Temperatures soared to record levels on Tuesday, the hottest September day in more than 100 years.
But the glorious sunshine gave way to downpours, thunder and lightning in many regions, causing chaos as roads were swallowed in deluges and trains, flights and football matches were disrupted.
Public Health England (PHE) said it was stepping up its heat warnings for people in the East Midlands and the East of England following high overnight temperatures and the continuing hotter weather.
The sunshine was postponed for many in Yorkshire as a large patch of mist and fog covered many parts for most of Wednesday morning. However, temperatures are expected to warm up once that has cleared, leading to renewed calls for people to respect the high temperatures.
PHE said the Met Office put the East Midland and East of England on Level 2 alert on Monday but on Wednesday that level had been increased to Level 3 and warned people should take action to reduce risks to their health from the heat.
The South East and London remain on Level 2 status, it said.
Dr Thomas Waite, of the Extreme Events team at PHE, said: “The hot weather is now here and likely to continue until Thursday, including overnight. It might be the end of the summer but those who are still at risk from the ill-effects of high temperatures are still at risk.
“That’s why it’s really important that we all think what we can do to make sure that older people, those with heart and lung conditions and those with very young children, don’t suffer from too much heat.”
Forecaster are expecting Wednesday to see fewer repeats of the spectacular storms which swept across parts of the country on Tuesday evening.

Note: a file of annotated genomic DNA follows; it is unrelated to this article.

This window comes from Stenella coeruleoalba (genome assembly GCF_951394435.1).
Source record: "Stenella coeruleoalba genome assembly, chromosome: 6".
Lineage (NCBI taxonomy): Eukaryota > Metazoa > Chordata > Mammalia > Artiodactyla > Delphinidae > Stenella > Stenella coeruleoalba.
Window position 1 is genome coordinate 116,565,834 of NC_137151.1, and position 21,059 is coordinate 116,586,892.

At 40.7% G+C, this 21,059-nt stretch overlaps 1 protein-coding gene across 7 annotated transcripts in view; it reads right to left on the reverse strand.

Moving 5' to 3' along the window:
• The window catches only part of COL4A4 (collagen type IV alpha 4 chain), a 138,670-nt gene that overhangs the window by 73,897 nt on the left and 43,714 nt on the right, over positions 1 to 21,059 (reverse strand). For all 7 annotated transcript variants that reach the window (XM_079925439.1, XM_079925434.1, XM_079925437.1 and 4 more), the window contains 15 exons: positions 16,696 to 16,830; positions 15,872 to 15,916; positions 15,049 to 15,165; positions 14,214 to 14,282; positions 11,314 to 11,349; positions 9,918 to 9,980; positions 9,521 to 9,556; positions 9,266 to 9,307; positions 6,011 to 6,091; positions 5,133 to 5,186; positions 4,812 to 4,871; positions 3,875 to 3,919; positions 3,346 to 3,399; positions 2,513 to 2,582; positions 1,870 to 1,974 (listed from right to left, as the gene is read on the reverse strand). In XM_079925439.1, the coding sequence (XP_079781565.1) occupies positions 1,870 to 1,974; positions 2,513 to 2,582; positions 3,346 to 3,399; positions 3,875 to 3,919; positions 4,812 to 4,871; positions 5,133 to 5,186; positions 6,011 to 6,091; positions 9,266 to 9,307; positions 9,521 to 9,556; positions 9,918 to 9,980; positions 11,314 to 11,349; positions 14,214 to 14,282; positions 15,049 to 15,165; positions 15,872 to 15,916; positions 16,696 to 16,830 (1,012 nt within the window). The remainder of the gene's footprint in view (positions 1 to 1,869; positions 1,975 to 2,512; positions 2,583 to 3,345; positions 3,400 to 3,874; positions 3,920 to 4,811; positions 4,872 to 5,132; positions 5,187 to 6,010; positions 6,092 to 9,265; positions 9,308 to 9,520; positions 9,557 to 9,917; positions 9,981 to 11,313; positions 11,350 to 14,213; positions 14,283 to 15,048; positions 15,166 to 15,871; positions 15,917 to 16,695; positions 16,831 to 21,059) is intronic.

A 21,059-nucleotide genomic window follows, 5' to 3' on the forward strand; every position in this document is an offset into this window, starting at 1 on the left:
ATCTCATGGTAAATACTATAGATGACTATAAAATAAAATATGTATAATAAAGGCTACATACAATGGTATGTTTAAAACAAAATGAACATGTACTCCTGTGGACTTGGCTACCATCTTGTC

Readers of The Yorkshire Post sent in their own video clips of the storm as it made its way across the county on Tuesday evening. Some social media users even spotted a tornado-shaped cloud as Sheffield was battered by sheet rain, lightning strikes and hail stones.
The Met Office said Wednesday and Thursday would again be hot and sunny for most people.
Met Office spokesman Grahame Madge said temperatures would remain high on Wednesday and Thursday without quite reaching the record levels of Tuesday.
But Mr Madge said central London may still see thermometers getting close to the 30C (86F) mark.
He said: “It’s not necessarily the day-time highs that cause people problems, though. It’s the fact it’s been so hot day and night that is the issue here.”
Mr Madge said that slightly lower temperatures meant the thunderstorm risk was lower than on Tuesday.
But he said these storms were notoriously difficult to predict and, if they cropped up on Wednesday, Wales looked to be the most likely hot spot.
And he said the heatwave is likely to come to an end on Friday when a band of rain moves in from the Atlantic, bringing fresher weather and more seasonally normal temperatures for the weekend.
Yorkshire weather latest...
Another very warm and humid day with prolonged sunshine for most parts. Overnight, mist, fog and low cloud will clear many areas but may linger near the coast. Maximum Temperature 26 °C.
A dry, warm night to come but the coastal fog will spread inland through the night becoming widespread by morning. Minimum Temperature 14 °C.
Extensive fog will be slow to clear through the morning although by afternoon some sunny spells are likely to develop, the best of these in the west. Remaining dry. Maximum Temperature 26 °C.
Outlook for Friday to Sunday:
Heavy showers at first Friday, clearing to sunny spells later. Breezy. Saturday mainly dry but bright, fresher start, some rain possible later. Sunday dry with sunny spells, rain by evening.